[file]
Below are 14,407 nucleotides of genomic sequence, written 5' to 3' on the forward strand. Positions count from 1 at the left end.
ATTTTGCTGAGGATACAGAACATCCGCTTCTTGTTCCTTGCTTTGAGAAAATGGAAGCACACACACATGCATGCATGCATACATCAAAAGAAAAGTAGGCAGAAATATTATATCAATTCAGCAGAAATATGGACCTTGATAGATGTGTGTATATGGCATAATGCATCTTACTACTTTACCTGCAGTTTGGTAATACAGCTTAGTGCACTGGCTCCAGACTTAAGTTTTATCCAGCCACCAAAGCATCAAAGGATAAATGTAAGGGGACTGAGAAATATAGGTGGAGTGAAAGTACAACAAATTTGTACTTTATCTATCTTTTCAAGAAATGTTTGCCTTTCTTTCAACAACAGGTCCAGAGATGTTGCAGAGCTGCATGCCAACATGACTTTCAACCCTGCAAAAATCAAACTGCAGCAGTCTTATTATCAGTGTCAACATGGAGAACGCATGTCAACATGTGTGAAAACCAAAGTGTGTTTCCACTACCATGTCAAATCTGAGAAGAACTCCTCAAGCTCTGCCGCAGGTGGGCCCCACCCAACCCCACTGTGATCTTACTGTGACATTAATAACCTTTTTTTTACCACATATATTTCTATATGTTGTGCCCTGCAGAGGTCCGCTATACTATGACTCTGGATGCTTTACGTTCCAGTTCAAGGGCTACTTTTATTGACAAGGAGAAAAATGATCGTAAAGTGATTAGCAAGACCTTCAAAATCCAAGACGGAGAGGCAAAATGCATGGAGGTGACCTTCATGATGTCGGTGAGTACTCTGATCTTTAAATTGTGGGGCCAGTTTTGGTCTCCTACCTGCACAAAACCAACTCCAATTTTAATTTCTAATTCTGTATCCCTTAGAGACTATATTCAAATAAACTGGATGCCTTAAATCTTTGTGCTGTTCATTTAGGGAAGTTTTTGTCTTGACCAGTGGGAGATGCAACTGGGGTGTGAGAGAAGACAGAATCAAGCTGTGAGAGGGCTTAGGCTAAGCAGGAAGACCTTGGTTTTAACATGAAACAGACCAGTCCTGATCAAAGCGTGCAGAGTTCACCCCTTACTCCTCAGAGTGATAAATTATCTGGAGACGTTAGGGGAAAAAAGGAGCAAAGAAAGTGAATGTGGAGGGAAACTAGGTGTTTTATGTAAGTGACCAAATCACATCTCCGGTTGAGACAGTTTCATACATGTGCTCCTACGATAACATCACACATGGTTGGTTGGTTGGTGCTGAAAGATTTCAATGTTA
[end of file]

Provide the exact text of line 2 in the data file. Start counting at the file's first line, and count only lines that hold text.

ATTTTGCTGAGGATACAGAACATCCGCTTCTTGTTCCTTGCTTTGAGAAAATGGAAGCACACACACATGCATGCATGCATACATCAAAAGAAAAGTAGGCAGAAATATTATATCAATTCAGCAGAAATATGGACCTTGATAGATGTGTGTATATGGCATAATGCATCTTACTACTTTACCTGCAGTTTGGTAATACAGCTTAGTGCACTGGCTCCAGACTTAAGTTTTATCCAGCCACCAAAGCATCAAAGGATAAATGTAAGGGGACTGAGAAATATAGGTGGAGTGAAAGTACAACAAATTTGTACTTTATCTATCTTTTCAAGAAATGTTTGCCTTTCTTTCAACAACAGGTCCAGAGATGTTGCAGAGCTGCATGCCAACATGACTTTCAACCCTGCAAAAATCAAACTGCAGCAGTCTTATTATCAGTGTCAACATGGAGAACGCATGTCAACATGTGTGAAAACCAAAGTGTGTTTCCACTACCATGTCAAATCTGAGAAGAACTCCTCAAGCTCTGCCGCAGGTGGGCCCCACCCAACCCCACTGTGATCTTACTGTGACATTAATAACCTTTTTTTTACCACATATATTTCTATATGTTGTGCCCTGCAGAGGTCCGCTATACTATGACTCTGGATGCTTTACGTTCCAGTTCAAGGGCTACTTTTATTGACAAGGAGAAAAATGATCGTAAAGTGATTAGCAAGACCTTCAAAATCCAAGACGGAGAGGCAAAATGCATGGAGGTGACCTTCATGATGTCGGTGAGTACTCTGATCTTTAAATTGTGGGGCCAGTTTTGGTCTCCTACCTGCACAAAACCAACTCCAATTTTAATTTCTAATTCTGTATCCCTTAGAGACTATATTCAAATAAACTGGATGCCTTAAATCTTTGTGCTGTTCATTTAGGGAAGTTTTTGTCTTGACCAGTGGGAGATGCAACTGGGGTGTGAGAGAAGACAGAATCAAGCTGTGAGAGGGCTTAGGCTAAGCAGGAAGACCTTGGTTTTAACATGAAACAGACCAGTCCTGATCAAAGCGTGCAGAGTTCACCCCTTACTCCTCAGAGTGATAAATTATCTGGAGACGTTAGGGGAAAAAAGGAGCAAAGAAAGTGAATGTGGAGGGAAACTAGGTGTTTTATGTAAGTGACCAAATCACATCTCCGGTTGAGACAGTTTCATACATGTGCTCCTACGATAACATCACACATGGTTGGTTGGTTGGTGCTGAAAGATTTCAATGTTA